A few years ago I wrote the below excerpt just after my 31st birthday. Despite the optimism expressed, 31 was not a stand out year one way or the other. In many ways it was difficult.
But these first few weeks of 35 have been really great and I find the below excerpt uniquely expresses my optimism so I pulled it from my archives to share. I am also reasonbly sure that on my 35th birthday - like my 31st - I forgot to make any sort of wish when I leaned over the cake my mom made for me, surrounded by so many loving friends and family. With so much love and support surrounding me I just didn't think I needed anything more. Rather than feeling pressed down with what feels like a milestone birthday, I feel accomplished, confident, strong and buoyed up. I think completing a major goal like Ragnar days before probably helped.
At any rate, I'm facing 35 with an optimism I can only equate with my 25th year. A birthday I celebrated my first summer in New York City. And that year certainly brought about some amazing opportunities and changes.
The lights went off, the singing started and two trays of cupcakes with far too many candles approached. Someone yelled "make a wish" as I closed my eyes, sucked in as much air as my asthmatic lungs would allow and blew as hard as I could across the first tray of far too spaced out candles as another onlooker advised me against spitting on the cupcakes. . . I ran out of air. There had to be nearly 40 candles and I maybe got 20 in one puff. Maybe the rule should be you are only the age of the number of candles you can blow out on the first attempt. Maybe I hit 25.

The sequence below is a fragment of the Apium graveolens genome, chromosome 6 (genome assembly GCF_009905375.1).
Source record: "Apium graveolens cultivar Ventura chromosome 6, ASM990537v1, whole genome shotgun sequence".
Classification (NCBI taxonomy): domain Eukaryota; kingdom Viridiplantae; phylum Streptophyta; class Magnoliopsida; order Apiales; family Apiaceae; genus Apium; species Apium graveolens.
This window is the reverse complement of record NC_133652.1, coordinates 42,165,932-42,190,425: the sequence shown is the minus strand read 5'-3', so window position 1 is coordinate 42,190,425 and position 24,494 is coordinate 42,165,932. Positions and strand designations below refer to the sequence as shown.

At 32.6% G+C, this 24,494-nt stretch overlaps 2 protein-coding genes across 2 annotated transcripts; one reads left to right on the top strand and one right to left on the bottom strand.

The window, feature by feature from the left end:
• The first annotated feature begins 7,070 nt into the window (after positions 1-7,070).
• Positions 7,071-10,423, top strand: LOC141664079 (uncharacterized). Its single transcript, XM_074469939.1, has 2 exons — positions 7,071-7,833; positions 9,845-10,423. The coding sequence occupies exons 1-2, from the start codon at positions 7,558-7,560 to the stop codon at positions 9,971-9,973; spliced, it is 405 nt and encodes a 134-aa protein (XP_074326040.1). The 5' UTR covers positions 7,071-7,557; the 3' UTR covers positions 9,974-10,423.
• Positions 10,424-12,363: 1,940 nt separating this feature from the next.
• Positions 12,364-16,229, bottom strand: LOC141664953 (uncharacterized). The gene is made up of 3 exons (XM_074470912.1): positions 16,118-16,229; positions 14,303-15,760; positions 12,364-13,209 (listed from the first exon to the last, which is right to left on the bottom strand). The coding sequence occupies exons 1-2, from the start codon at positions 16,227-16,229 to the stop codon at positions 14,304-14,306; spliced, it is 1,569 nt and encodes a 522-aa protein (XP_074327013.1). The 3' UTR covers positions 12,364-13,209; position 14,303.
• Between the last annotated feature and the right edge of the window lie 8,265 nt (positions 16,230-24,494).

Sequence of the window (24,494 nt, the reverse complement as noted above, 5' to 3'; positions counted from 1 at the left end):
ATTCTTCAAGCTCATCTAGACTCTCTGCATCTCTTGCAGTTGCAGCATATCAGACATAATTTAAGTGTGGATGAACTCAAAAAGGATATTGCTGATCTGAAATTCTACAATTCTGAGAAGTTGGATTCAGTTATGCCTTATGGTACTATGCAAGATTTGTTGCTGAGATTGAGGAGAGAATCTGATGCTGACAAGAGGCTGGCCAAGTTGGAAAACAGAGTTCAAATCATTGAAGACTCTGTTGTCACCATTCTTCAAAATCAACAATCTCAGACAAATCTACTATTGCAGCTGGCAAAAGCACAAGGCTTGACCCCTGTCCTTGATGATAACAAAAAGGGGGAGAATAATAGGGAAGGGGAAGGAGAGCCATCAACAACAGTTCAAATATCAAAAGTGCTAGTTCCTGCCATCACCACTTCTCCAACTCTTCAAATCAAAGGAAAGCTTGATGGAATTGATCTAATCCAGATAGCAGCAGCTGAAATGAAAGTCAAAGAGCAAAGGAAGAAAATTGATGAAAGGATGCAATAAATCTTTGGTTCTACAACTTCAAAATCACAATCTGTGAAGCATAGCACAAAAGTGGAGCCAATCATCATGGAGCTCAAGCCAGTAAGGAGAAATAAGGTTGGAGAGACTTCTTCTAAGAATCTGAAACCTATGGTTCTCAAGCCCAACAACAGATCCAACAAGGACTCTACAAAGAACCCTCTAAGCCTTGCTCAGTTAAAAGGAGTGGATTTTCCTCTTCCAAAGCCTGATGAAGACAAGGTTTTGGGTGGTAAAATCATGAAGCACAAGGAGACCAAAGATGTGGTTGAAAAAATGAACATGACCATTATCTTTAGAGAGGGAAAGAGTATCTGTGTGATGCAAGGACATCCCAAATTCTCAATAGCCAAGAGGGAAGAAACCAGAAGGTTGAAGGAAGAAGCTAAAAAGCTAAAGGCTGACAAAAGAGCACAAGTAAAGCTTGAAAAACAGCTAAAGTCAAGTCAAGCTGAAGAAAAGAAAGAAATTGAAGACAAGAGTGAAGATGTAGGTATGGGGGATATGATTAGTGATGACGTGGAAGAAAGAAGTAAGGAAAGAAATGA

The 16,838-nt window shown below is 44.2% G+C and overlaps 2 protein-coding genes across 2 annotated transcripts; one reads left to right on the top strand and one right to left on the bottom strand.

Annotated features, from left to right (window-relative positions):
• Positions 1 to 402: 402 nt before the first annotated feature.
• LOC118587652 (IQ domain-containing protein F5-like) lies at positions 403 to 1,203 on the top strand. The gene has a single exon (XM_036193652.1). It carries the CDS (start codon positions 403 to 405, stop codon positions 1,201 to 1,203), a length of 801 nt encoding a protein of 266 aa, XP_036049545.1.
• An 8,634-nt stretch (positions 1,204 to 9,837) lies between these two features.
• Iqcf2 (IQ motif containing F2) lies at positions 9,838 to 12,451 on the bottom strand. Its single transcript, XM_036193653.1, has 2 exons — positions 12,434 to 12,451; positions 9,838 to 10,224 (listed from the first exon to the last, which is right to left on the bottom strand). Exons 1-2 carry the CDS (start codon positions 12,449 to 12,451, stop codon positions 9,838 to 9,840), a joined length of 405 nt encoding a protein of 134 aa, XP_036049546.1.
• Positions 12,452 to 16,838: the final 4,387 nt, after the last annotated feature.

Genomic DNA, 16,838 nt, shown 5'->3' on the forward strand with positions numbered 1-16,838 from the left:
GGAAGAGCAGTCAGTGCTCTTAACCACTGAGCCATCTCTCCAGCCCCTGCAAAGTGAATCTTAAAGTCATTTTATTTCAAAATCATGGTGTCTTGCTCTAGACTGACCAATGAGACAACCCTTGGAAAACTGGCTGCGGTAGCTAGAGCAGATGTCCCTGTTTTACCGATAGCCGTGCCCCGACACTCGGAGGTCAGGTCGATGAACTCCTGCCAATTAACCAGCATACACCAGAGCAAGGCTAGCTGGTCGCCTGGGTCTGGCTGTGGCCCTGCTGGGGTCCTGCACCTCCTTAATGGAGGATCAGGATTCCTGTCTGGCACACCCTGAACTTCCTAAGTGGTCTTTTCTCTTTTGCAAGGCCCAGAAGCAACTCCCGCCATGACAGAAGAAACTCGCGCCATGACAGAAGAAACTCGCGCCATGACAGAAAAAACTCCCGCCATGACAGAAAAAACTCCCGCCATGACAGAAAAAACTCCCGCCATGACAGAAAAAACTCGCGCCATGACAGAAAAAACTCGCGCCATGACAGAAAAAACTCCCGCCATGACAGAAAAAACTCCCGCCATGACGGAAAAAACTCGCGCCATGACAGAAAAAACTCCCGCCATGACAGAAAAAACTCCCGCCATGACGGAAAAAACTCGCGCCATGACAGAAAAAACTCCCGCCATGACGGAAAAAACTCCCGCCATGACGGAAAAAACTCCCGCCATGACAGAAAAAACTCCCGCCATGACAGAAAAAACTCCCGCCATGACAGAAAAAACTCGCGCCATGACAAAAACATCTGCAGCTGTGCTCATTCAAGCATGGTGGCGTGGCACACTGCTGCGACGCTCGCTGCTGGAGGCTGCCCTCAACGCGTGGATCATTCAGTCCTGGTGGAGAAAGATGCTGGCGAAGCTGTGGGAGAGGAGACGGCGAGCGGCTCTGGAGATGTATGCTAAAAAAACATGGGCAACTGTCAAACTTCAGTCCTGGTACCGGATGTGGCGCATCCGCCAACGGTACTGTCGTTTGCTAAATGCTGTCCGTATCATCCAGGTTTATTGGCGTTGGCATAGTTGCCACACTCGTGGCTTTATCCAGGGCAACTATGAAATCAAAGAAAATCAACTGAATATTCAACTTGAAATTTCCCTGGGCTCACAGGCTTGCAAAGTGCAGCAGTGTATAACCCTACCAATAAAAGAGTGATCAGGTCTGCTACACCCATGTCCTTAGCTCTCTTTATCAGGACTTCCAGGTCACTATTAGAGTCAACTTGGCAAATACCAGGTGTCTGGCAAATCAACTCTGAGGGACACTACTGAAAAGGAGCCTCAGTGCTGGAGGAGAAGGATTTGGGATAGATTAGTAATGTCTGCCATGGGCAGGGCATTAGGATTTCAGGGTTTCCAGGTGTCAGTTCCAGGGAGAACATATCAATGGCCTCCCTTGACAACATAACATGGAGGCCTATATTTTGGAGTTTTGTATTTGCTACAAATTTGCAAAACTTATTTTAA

My failure to extinguish 31 candles (plus the others that were for "good luck") in a single blow means my wish won't come true. But what happens if I got caught up in the moment and forgot to make a wish? I know what the wish would have been, what it should have been and what it always is. It is the same wish I trot out upon seeing a single star twinkling in the sky, the first star I see at night - when I manage to look up past the neon lights, past the skyscrapers and find a little strip of sky with a star (not a plane) strong enough to stare back. It is the same wish I repeat without thought when I read some silly email forward that promises me my wish will come true if I just answer their very serious questions honestly and pass the email to my 20 closest friends. The same wish that creeps to the forefront of my mind and tugs at my heart, unnecessarily reminding me it is still there even when I don't have so much as a wayward eyelash to wish upon. Waiting. Hoping one day to move out of the closed-off, heavily guarded area at the back of my mind reserved for secret hopes and fantastic dreams to settle into the open forefront where sunshine and laughter will welcome the wish into reality.
I just failed to think it. I forgot to make my worn-out wish.
So maybe my failure to take a moment to aritculate the tired, over used wish means this is the year it will come true because I forgot to spring it from the lock-box, dust it off and use another set of candles to help my wish along. Maybe a forgotten star is already working on the wish and it has slipped out of the box without my noticing.